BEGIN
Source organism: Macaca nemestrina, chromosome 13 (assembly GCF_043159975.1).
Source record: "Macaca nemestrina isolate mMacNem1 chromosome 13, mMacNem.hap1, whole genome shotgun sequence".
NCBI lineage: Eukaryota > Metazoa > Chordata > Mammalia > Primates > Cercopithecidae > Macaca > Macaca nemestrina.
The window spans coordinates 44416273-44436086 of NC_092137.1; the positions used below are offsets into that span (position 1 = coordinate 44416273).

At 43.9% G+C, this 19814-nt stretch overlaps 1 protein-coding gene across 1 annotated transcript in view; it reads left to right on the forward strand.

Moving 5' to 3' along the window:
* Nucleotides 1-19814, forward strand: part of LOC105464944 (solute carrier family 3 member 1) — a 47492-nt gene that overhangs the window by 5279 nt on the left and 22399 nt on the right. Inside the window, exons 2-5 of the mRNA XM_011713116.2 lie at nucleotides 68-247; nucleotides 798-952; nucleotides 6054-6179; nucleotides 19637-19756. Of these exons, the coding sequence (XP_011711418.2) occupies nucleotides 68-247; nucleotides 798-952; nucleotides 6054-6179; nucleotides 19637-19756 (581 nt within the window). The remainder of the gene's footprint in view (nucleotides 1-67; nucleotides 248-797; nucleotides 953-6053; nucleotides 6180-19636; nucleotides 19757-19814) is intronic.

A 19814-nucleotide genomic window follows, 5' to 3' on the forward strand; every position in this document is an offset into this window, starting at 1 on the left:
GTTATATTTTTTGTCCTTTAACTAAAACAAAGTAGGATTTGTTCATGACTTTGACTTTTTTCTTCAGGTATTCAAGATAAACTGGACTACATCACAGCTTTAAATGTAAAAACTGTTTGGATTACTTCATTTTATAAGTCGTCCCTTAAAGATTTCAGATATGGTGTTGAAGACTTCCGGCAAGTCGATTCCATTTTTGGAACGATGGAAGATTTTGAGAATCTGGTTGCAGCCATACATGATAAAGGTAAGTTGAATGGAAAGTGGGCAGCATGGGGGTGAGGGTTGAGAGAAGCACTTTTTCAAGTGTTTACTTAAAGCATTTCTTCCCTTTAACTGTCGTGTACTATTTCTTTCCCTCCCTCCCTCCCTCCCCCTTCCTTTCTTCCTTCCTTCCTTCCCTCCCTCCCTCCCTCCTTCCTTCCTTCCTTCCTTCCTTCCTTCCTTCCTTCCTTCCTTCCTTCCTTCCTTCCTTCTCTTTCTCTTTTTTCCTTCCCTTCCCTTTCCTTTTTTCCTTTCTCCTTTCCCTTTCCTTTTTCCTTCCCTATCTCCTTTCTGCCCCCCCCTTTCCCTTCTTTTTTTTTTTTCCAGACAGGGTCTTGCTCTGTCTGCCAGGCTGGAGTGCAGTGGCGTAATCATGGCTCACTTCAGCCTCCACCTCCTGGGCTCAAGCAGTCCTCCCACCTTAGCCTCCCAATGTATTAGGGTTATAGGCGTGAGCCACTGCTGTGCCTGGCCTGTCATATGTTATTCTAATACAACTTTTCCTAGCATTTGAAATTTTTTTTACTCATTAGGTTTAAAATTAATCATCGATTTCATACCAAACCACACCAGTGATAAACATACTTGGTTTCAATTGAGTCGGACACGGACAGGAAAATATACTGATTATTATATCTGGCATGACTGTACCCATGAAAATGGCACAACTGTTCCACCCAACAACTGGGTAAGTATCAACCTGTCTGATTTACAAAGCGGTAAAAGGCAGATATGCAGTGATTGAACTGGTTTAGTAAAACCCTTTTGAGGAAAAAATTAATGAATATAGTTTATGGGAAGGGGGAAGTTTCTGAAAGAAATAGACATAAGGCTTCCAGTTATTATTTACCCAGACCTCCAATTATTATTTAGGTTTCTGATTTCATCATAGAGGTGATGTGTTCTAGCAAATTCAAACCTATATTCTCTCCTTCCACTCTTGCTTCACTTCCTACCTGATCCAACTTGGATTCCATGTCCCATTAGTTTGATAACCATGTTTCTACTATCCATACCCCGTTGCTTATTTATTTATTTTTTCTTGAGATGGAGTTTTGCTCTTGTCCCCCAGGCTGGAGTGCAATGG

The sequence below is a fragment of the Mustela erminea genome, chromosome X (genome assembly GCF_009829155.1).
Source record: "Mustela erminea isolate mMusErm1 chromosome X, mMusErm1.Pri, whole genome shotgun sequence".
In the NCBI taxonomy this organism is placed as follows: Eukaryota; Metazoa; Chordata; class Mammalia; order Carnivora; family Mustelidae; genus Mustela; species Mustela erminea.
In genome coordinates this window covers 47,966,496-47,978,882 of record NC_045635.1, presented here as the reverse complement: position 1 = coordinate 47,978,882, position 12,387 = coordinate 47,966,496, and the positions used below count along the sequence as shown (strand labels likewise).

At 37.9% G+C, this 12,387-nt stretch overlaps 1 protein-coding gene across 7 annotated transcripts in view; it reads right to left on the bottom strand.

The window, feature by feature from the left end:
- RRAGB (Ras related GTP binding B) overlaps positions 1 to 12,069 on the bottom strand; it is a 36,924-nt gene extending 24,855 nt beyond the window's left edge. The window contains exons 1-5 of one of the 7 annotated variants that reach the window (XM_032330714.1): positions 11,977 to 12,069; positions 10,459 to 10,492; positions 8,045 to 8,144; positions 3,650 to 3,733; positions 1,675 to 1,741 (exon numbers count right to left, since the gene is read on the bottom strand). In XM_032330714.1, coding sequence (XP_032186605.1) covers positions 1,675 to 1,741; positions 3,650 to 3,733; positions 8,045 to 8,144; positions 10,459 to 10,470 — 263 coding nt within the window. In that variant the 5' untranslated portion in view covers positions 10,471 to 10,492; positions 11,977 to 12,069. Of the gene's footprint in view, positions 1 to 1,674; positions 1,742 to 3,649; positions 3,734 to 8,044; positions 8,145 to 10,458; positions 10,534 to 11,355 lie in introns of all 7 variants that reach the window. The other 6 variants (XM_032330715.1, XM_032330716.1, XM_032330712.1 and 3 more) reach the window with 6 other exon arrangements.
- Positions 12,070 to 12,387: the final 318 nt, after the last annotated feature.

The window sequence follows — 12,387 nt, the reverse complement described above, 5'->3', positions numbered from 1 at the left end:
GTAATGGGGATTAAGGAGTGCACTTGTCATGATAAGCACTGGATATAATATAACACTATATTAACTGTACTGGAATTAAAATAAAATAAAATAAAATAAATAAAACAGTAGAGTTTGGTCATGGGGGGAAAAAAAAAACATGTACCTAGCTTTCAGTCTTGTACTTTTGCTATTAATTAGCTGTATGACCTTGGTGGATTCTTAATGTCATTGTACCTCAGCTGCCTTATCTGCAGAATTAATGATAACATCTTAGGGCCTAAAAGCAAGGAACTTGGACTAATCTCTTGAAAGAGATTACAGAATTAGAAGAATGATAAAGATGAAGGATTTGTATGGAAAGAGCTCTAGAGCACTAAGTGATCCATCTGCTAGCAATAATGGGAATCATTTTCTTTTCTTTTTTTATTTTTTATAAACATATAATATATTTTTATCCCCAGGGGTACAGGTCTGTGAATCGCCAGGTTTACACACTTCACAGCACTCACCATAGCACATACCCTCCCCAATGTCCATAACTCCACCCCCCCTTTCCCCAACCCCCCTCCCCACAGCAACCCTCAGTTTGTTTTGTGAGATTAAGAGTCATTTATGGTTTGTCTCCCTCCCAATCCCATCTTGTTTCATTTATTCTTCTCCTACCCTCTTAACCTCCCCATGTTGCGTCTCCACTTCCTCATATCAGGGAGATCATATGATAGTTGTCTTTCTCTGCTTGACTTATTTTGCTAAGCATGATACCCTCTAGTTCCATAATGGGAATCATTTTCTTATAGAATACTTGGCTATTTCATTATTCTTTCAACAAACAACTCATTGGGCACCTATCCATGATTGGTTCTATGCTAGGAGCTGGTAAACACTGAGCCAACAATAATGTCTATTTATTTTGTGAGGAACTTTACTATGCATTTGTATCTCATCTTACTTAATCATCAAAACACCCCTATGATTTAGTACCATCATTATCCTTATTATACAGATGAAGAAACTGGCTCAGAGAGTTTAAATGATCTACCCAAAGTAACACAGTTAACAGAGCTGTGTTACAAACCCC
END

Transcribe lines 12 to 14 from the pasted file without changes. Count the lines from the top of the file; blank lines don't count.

In the NCBI taxonomy this organism is placed as follows: Eukaryota; Metazoa; Chordata; class Mammalia; order Carnivora; family Mustelidae; genus Mustela; species Mustela erminea.
In genome coordinates this window covers 47,966,496-47,978,882 of record NC_045635.1, presented here as the reverse complement: position 1 = coordinate 47,978,882, position 12,387 = coordinate 47,966,496, and the positions used below count along the sequence as shown (strand labels likewise).

At 37.9% G+C, this 12,387-nt stretch overlaps 1 protein-coding gene across 7 annotated transcripts in view; it reads right to left on the bottom strand.